Rosenblatt writes in restrained, almost unemotional prose about the months after Amy’s death. Even in moments of sadness he pulls back. He writes, “Road rage was a danger in those early weeks. I picked fights with store clerks for no reason.” This is exactly the right mood for the book, which is dripping with sadness by its very subject matter. Sometimes he piles stories about Amy one on top of the next without even a paragraph break, just simply sentences telling us of her life. On one page stories appear about Amy’s jealousy at catching her mother “with another child in her lap,” a “dwarf rabbit” Amy had as a pet, a Mother’s Day breakfast in bed Amy prepared for Ginny. It reminds us that the moments of life are piled atop each other and there are thousands of stories that can be told about any given life. This reporting of moments, both happy and sad, is also what gives the book its strength. This is all just life, Rosenblatt reminds us: taking the kids to school, making them toast, reminiscing about a dead mother, teaching the children a made-up anthem called “Boppo the Great.” Once someone has died that is a fact of your life. As their psychologist tells Rosenblatt, “One of the delusions of people in grief is that once a year passes, things will start to look up.” She says, “You, Ginny, and Harris are now realizing the hard truth that this is how life will be from now on. One year is no time at all.”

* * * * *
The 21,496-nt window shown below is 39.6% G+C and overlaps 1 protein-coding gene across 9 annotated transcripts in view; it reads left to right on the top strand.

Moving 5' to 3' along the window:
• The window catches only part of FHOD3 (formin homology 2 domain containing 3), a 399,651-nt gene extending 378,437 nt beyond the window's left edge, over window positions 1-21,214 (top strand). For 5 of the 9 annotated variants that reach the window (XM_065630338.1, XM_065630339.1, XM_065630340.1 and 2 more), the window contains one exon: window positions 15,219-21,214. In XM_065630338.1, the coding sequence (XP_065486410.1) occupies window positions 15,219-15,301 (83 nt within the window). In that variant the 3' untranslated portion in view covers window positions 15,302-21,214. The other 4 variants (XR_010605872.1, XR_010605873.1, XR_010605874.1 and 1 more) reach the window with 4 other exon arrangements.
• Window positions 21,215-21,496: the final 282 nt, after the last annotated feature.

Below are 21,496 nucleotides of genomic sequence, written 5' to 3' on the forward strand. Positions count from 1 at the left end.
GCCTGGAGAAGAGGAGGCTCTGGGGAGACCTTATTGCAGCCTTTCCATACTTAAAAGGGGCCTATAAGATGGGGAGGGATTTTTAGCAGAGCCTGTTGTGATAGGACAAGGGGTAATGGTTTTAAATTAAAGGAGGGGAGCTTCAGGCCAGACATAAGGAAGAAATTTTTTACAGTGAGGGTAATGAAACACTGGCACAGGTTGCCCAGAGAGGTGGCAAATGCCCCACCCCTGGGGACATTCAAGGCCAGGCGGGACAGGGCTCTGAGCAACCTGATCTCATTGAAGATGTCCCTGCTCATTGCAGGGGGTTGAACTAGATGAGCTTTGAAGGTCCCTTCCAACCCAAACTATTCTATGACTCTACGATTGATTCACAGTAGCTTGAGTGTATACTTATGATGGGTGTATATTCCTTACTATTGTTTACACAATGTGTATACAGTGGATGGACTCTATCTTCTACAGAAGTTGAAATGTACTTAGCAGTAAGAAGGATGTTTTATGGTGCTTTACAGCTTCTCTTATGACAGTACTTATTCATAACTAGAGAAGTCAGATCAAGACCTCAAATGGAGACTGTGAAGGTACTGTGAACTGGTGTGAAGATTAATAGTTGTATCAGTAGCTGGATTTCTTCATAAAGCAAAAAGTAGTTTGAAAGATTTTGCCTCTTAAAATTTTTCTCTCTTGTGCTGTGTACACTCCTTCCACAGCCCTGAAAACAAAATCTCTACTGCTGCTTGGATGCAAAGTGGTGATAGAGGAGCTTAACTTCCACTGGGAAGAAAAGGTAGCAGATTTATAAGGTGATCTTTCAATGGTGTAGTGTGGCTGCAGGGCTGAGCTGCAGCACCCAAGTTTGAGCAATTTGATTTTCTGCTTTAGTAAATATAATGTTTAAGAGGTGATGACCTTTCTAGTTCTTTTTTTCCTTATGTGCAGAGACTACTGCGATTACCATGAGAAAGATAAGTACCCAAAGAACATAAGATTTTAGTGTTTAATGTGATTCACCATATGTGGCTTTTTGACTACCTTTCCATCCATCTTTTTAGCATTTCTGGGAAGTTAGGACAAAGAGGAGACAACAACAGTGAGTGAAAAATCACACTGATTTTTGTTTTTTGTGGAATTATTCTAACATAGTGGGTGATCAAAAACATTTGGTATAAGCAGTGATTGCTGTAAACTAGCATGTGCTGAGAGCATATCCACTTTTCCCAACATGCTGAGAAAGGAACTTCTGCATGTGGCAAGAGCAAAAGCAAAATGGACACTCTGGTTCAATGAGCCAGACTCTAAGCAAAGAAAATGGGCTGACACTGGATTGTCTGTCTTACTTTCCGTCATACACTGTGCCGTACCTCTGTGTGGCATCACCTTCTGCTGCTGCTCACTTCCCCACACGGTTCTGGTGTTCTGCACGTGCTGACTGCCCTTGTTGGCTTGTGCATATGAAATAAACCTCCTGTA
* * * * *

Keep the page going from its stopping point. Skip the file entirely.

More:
But he doesn’t harp on the idea that the children are motherless or that they don’t have someone to sing them the same songs. He tells of learning to lock the doors and how to operate the dishwasher and thermostat. Then he simply says, “Ginny handles most of the essentials. She lays out the children’s outfits for the day, supervises the brushing of teeth, braids Jessie’s hair, and checks the backpacks. There is hardly a moment when she is not on call.” He reminds us that “something about the momentum of our lives is good for us, keeps us from sinking. Given the choice between confessions of sorrow, however cathartic, and the simplest act of getting on with it, we’ll get on with it.” This isn’t meant as nasty, of course, it is more about keeping busy, not drowning in sorrow. And as the book progresses it begins to allow in more and more moments of sadness, both from the present and right after the death, showing us, perhaps, how you have to keep moving, sometimes, before you can take the time to be sad.